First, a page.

The list defines the emergency response projects to be initiated by concerned ministries, withing the central administration, or other administrative governing bodies, the local al-Watan newspaper reported. Moscow is backing these measures, against Europe and the U.S. that refuse any similar initiatives as long as a political transfer is not achieved and the UN resolution no. 2254 is not enforced.

High-profile figures ostracized

Sensed only through media leaked snippets in 2019, the rift between al-Assad and his cousin Rami Makhlouf in 2020 left the family borders, grew open, and confrontational.

The government of the Syrian regime seized Makhlouf’s companies, most notably Syriatel and Cham Holding, and put them into the hands of receivers.

The government also stripped Macklouf of all his free-market investments and seized his and his family’s movable and immovable assets in early 2020.

Makhlouf, for his part, took to Facebook and repeatedly threatened to escalate the conflict and make things difficult for the regime. “Mark my words, should they insist on supporting the oppressor against the oppressed, divine powers will interfere to stop this farce and shake the ground beneath the tyrants,” he said last June.

Al-Assad also alluded to the crisis with Makhlouf. “We continue to recover the stolen public money with legal means and departments. No partiality would be shown towards those who consider themselves as above the law,” al-Assad said in a speech delivered before the People’s Assembly last August.

In early December, al-Assad also dismissed the governor of Damascus countryside, Alaa Ibrahim, and the Ministry of Finance placed his and his family’s assets under cautionary seizure, although he is related to al-Assad. Ibrahim is the husband of al-Assad’s cousin Reem Najib, who is the sister of Atef Najib, the famous chief of the political security department. Reem and Atif’s mother, Fatima Makhlouf, is Anisa Makhlouf’s younger sister.

The dismissed governor sparked controversy several times during his term, particularly on November 11. Commenting on the refugees’ conference, Ibrahim stated that refugees can be resettled in camps, should current economic sanctions against Syria be lifted.

Is too early to talk elections?

It is rather premature to address al-Assad’s electoral campaign, former Minister of Culture, Riyad Naasan Agha, told Enab Baladi. “Such important moves are due to take place in March,” he said.

“The Ba’ath Party used to arrange for the elections in the form of a referendum, for there was a single candidate the whole time,” Agha said, explaining the Syrian regime’s pre-electoral strategies.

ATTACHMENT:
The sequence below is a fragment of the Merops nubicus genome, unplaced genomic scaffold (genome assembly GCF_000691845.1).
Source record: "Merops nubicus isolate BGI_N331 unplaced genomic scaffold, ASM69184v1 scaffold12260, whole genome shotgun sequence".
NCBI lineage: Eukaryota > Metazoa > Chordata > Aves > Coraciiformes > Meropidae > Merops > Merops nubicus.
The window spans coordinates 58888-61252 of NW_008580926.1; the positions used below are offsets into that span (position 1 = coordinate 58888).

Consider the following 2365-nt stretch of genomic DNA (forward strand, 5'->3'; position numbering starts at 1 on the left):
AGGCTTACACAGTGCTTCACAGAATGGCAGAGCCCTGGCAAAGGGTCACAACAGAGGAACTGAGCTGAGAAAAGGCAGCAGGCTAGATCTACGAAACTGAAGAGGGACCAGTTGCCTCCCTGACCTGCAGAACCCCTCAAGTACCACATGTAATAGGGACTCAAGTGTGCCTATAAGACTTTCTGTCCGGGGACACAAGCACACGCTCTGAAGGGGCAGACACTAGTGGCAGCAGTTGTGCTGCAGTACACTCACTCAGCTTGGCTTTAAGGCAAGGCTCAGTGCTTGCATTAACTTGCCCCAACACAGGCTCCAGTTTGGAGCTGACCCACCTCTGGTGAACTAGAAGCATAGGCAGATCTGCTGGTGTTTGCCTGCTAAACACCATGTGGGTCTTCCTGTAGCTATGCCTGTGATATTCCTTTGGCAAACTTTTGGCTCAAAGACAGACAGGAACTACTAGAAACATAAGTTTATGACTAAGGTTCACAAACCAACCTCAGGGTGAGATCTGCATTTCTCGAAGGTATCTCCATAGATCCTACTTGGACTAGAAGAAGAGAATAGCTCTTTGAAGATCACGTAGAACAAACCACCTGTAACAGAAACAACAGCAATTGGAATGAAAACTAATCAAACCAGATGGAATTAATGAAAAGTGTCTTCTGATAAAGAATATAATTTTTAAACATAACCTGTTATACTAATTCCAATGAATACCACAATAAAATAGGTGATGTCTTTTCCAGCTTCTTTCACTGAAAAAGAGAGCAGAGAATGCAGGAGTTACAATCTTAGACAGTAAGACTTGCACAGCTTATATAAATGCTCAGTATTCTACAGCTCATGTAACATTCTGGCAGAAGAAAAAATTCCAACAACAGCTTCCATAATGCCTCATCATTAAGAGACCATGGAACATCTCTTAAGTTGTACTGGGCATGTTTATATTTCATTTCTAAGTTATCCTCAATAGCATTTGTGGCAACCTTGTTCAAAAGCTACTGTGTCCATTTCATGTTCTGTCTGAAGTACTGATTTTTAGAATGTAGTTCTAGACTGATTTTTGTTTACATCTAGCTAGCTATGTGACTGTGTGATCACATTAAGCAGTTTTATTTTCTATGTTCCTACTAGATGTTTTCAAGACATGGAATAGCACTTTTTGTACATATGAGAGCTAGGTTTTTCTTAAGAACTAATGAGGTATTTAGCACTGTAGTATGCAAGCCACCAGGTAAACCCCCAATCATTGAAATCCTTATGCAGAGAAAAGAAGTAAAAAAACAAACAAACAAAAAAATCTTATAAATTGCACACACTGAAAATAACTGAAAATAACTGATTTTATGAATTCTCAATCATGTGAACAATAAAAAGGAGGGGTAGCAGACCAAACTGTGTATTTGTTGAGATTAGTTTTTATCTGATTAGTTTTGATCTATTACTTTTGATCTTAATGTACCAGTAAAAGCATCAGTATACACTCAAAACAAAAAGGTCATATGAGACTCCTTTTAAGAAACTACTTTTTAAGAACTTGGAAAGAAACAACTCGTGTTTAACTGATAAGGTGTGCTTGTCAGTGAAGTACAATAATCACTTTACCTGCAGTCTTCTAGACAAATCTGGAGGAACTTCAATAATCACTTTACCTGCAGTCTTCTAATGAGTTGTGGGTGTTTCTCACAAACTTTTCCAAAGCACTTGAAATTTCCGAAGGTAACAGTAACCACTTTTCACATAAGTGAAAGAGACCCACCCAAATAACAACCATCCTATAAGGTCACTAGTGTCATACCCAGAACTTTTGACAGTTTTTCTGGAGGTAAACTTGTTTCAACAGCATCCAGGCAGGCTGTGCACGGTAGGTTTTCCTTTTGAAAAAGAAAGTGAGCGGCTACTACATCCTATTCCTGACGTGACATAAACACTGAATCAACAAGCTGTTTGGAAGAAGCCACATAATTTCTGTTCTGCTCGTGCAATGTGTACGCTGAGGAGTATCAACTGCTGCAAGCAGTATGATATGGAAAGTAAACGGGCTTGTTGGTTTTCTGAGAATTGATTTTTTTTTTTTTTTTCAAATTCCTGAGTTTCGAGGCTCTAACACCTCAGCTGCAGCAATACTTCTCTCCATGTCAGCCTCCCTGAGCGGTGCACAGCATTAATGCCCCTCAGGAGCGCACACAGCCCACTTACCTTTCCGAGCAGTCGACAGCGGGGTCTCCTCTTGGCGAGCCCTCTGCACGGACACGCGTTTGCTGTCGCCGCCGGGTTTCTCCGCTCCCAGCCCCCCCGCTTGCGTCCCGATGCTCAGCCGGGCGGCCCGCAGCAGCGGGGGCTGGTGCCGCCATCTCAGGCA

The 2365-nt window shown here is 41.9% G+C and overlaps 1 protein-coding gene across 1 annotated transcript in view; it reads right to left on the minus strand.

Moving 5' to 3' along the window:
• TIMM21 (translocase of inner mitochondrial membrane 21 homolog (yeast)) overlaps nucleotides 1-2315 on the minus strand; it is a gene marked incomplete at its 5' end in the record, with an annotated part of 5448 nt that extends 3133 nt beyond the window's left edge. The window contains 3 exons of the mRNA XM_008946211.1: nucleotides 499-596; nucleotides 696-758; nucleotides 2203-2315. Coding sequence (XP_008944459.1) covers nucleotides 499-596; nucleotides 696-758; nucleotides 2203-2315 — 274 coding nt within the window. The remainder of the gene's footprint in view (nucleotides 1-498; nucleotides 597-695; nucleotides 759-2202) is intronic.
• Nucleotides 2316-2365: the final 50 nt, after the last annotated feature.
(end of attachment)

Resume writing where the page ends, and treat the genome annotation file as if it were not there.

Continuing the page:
On December 19, Asharq al-Awsat newspaper described the upcoming presidential elections in Syria as an arena for an “early silent battle” between Moscow and its allies on the one hand, and Washington and its partners on the other, particularly because they are the first elections after the Russian military intervention in Syria, and given the large-scale changes on the ground; the stable demarcation of the three areas of control for nearly a year; the deep economic turmoil; Western economic sanctions; and the regime’s diplomatic and political isolation. Above all, the elections are decisive since they will be held during the first months of the U.S. President’s, Joe Biden, term.

Asharq al-Awsat also quoted the terms of a non-binding document by France, which sets up the standards for the elections. The document states that: “Should the elections be free, transparent and neutral, and should they be held in a safe environment whereby all segments of Syrian society, including refugees abroad, take part without impediment, then the upcoming polls can effectively and truly cement stable legitimate institutions in the country.” These institutions are an “integral part of the broader political process in line with resolution 2254.” The elections can also be part of the permanent settlement for the conflict.

“The omission of any of these conditions is an opportunity for the Assad regime to restore its false legitimacy in the post-conflict phase and deter refugees abroad from even thinking about returning home,” the newspaper added.

Opposition rejects any regime-led elections

On December 24, the head of the Syrian National Coalition, Naser al-Hariri, called on Syrians to prepare for the electoral process in Syria. “The solution in Syria is exclusively political. The opposition should prepare staffs capable of managing the electoral process should a political agreement be reached.”

The Syrian coalition will not participate in any electoral process alongside the regime of Bashar al-Assad, and it repealed the recent resolution laying the foundation for an Electoral Commission, al-Hariri said in a press interview in Istanbul.

In an interview with Anadolu Agency, on December 23, al-Hariri also called on countries that advocate for a political solution in Syria not to recognize the upcoming presidential elections, politically or legally.

Regarding the foundations of a political solution amidst the existing controversy, al-Hariri said, “transitional governance is the cornerstone on which the political process in Syria should be based. Even with a draft constitution, in the absence of transitional governance and under the existing regime, millions of refugees will not be able to return, and terrorism cannot be combated.”